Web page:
Consumer confidence in the UK rose four times faster than the global average over the last year, according to Nielsen figures.
In the second quarter of this year the UK’s consumer confidence index hit 90, some 11 points higher than the same period a year ago.
In comparison, the survey of 30,000 consumers found that consumer confidence across Europe increased by eight points to 77 and globally by three points to 97.
Nielsen’s leader for western Europe Chris Morley said: “People in the UK are clearly more positive than they’ve been for some years, which is encouraging for the economy, but it’s perhaps still too early to break out the champagne.
“Overall, confidence is still in the debit column and there remains an underlying degree of caution in consumers’ minds as to what lies ahead. ‘Cautious positivity’ would be today’s summation.”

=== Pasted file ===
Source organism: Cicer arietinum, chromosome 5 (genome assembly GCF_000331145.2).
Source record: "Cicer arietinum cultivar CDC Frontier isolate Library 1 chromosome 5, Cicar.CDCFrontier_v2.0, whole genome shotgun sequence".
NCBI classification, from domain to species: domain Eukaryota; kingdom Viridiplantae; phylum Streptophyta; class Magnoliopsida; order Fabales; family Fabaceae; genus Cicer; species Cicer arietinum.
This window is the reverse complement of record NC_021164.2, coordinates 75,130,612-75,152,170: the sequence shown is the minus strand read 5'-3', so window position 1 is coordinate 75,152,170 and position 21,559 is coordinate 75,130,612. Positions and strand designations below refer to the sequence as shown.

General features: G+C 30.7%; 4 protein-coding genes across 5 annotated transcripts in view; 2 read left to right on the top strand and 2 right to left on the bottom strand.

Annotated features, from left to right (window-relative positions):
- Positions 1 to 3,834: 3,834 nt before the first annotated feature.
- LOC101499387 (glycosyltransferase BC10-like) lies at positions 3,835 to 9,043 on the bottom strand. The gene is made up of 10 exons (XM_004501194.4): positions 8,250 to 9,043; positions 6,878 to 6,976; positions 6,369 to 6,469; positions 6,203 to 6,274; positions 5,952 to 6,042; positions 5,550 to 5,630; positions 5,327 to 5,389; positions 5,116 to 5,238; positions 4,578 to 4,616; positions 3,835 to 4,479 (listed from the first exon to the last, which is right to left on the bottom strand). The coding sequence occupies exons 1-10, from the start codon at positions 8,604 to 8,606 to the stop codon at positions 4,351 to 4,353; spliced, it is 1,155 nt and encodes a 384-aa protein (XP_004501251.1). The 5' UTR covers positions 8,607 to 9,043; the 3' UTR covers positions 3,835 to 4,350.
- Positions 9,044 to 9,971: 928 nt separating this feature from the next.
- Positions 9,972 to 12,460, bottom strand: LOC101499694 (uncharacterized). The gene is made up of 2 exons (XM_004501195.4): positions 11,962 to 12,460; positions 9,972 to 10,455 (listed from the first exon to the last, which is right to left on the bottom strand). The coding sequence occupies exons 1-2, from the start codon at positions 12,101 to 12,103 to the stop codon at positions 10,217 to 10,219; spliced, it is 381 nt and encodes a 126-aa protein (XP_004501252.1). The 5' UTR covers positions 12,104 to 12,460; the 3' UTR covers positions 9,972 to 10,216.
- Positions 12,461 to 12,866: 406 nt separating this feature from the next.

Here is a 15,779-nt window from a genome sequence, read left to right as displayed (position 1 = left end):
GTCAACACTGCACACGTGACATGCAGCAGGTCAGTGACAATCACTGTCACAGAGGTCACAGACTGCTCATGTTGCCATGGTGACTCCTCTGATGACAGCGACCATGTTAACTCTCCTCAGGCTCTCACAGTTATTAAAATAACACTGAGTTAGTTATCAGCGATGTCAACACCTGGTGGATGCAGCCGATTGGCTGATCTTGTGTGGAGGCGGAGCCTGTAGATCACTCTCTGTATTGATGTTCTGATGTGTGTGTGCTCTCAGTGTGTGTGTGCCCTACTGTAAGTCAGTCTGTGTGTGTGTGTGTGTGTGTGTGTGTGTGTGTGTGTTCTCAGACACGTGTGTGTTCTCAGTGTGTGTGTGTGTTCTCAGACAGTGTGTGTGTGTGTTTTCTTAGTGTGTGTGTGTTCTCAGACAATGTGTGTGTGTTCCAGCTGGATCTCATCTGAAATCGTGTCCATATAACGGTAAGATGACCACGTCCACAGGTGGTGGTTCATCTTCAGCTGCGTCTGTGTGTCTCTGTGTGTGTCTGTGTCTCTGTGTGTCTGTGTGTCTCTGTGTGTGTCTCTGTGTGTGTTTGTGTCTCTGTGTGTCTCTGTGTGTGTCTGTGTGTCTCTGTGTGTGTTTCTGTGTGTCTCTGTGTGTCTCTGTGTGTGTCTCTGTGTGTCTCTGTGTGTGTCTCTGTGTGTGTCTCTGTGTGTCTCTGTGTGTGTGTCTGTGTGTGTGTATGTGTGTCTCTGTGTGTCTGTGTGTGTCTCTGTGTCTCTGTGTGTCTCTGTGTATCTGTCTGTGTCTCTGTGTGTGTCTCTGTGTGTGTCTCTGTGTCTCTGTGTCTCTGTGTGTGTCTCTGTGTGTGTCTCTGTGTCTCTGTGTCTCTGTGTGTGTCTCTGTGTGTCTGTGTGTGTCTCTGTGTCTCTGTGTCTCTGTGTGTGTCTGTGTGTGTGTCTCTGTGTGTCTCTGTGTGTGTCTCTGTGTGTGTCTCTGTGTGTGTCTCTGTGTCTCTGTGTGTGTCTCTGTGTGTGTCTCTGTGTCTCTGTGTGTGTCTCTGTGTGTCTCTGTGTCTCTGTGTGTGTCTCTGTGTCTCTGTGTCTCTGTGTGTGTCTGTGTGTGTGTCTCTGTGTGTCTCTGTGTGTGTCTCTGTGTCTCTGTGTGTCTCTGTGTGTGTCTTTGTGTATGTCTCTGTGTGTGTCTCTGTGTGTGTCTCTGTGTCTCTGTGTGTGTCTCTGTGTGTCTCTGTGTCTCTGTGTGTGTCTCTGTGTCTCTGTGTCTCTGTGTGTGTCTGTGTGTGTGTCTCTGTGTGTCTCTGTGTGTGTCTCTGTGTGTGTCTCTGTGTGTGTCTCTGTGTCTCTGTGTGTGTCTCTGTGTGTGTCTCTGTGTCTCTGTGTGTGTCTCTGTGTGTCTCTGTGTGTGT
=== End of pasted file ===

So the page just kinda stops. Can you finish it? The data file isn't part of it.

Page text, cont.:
A consumer confidence index above 100 indicates degrees of optimism and below 100 represents degrees of pessimism.
The UK is now the 24th most confident country out of the 60 countries surveyed by Nielsen, up from 33rd a year ago.
Four of the 33 European countries analysed are more confident than the UK with Denmark having an index score of 106, while Switzerland, Germany and Norway are on scores of 99, 96 and 95 respectively.